Gordie Howe was known as "Mr. Hockey," but that name didn't take into account the netminding duties so important to the game. For that there was Glenn Hall, nicknamed "Mr. Goalie" for his consistent and long-lasting success in the National Hockey League. Year after year, Hall was a familiar and intimidating sight in nets across the continent. He hardly missed a game or an award in his 18 NHL seasons and only four times did he finish a season with a losing record. His 84 career shutouts, third of all time, guaranteed his place in the Hockey Hall of Fame as one of the sport's best goaltenders.
Hall played his junior hockey with the Windsor Spitfires in the Ontario Hockey Association and was signed by the Detroit Red Wings in 1951. He played in their farm system for two seasons, in Edmonton with the Flyers and Indianapolis with the Capitols. In 1952-53, he made his first appearance in the NHL with Detroit, playing in six games and allowing only 1.67 goals against. He spent much of the next two years with Edmonton, making just two more appearances with the Wings in 1955.
In his time in the minors, Hall perfected his style of goaltending, a rather awkward but effective combination of flopping and standing his ground. Purists who liked their goalkeepers to remain upright hated the way Hall would throw himself to the ice to block the lower corners of the net. Hall had the ability to splay his pads along the ice with his knees practically together in what is referred to today as "the butterfly style."
Detroit had the great Terry Sawchuk in goal in the early 1950s and it seemed as though Hall would have to wait his turn to get a chance at full-time play in the league. Red Wings manager Jack Adams, however, had brought Sawchuk up as a youngster even though Harry Lumley, the Detroit keeper at the time, was still effective and in his prime. Adams decided to do the same with Hall and traded Sawchuk to the Boston Bruins in 1955. Hall took his place between the posts for the Wings at the beginning of the 1955-56 season and rewarded Adams for the confidence the manager had shown in him with an incredible rookie year, coming within one shutout of Lumley's modern record of 13 set two seasons previously. He allowed only 2.11 goals against as he played in each and every game and won the Calder Trophy as the NHL's top rookie. He played one more full season with Detroit, again not missing a game, before he too was shown the door by Adams. He was sent to the Chicago Black Hawks in the infamous Ted Lindsay trade motivated by Adams' anger at Lindsay's attempts to form a players union.
Hall merely continued his streak of consecutive complete games during his time with the Hawks. Though he suffered many injuries, he played for 502 straight regular-season games and another 50 in the playoffs. The endurance record finally came to an end on November 8, 1963, when he injured his back. Ironically, he pulled a muscle not in a game but while getting dressed when he bent over to adjust a strap. Hall spent 10 seasons in Chicago and was placed on the All-Star Team eight times, five of those on the First Team. In 1961 he backstopped the Hawks to their first Stanley Cup championship since 1938.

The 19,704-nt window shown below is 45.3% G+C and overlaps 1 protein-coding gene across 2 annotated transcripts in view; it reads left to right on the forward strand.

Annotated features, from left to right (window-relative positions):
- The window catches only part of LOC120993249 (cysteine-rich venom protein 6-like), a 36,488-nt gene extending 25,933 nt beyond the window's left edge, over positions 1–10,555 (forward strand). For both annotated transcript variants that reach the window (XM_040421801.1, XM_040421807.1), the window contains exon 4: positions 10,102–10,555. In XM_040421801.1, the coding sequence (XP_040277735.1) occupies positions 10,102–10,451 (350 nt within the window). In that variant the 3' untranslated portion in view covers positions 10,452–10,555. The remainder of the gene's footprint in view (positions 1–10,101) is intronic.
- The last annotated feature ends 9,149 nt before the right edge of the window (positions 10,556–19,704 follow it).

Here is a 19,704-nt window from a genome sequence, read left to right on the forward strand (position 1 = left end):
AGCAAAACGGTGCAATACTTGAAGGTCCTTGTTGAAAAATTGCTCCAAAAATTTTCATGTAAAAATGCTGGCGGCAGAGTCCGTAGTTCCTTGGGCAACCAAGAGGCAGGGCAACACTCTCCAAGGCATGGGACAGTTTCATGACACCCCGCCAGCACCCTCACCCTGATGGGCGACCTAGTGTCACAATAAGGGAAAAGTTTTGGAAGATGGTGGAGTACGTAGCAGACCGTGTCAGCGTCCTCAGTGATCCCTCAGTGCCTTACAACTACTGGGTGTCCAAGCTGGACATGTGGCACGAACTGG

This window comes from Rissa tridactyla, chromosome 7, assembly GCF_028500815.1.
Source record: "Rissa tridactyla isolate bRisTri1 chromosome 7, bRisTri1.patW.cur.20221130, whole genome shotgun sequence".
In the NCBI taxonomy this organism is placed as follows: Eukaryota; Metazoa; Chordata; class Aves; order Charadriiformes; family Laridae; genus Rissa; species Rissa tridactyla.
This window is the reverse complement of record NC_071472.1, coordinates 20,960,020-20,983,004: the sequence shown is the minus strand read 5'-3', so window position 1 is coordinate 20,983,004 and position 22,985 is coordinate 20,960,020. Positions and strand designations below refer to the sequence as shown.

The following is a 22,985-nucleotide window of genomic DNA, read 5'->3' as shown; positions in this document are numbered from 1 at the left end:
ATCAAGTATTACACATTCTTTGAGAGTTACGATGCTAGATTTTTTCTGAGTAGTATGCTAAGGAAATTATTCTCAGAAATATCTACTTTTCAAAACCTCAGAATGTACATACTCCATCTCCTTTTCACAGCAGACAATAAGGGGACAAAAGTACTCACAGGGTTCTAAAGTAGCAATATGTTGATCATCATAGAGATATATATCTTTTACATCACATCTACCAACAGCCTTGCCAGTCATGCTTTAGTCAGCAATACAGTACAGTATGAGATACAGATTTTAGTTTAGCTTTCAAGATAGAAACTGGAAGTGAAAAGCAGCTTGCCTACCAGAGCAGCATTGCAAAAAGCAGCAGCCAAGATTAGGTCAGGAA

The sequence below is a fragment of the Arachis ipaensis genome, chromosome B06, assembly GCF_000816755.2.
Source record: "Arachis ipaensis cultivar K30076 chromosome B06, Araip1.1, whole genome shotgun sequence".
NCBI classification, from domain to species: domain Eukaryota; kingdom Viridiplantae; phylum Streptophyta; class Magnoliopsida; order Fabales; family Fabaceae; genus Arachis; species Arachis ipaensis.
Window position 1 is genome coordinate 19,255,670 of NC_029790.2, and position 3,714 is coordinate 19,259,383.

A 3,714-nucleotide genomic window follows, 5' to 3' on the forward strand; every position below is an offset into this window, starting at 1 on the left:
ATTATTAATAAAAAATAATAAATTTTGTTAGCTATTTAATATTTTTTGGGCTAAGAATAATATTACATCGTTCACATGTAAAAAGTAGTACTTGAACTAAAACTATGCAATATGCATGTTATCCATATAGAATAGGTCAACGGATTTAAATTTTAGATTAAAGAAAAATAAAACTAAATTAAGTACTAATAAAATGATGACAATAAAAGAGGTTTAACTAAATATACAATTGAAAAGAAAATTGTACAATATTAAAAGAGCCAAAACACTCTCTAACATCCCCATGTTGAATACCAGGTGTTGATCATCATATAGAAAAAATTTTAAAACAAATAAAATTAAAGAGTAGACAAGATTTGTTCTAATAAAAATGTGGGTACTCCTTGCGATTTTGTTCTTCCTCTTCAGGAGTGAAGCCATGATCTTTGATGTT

Hall shared the Vezina Trophy with Denis Dejordy in 1967. At the end of that season, at the age of 36, he was left unprotected in the Expansion Draft and was chosen by the St. Louis Blues. Due in large part to Hall's improbable heroics, the Blues marched all the way to the Stanley Cup final in their first year in the league. Though they would eventually lose to the Montreal Canadiens in four games, Hall was awarded the Conn Smythe Trophy as the league's top playoff performer. In 1968-69, Jacques Plante joined the team and the two veterans shared the goaltending duties. For the first time, Hall - who estimated at the end of his career that he'd had 300 stitches, many of them around his mouth - finally wore a mask during games. Plante and Hall, playing determined hockey to prove they still belonged in the league despite their combined age of over 77, split the Vezina Trophy in 1969.
Throughout his career, Hall would get nauseous before each game. He was often sick to his stomach in the minutes leading up to taking the ice. One teammate even suggested his bucket should have been placed in the Hall of Fame. He retired several times, once with Chicago in 1966 and again with St. Louis in 1969. Each time, though, he was talked into returning, usually with a promise of more money, but he didn't profess to enjoy his livelihood, saying often that he'd meant to retire since he was 15.
Hall retired for good in 1971. He stayed in hockey, usually part-time while he tended to his farm, and worked with the Blues and the Calgary Flames as a consultant and goaltending coach. He was inducted into the Hall of Fame in 1975.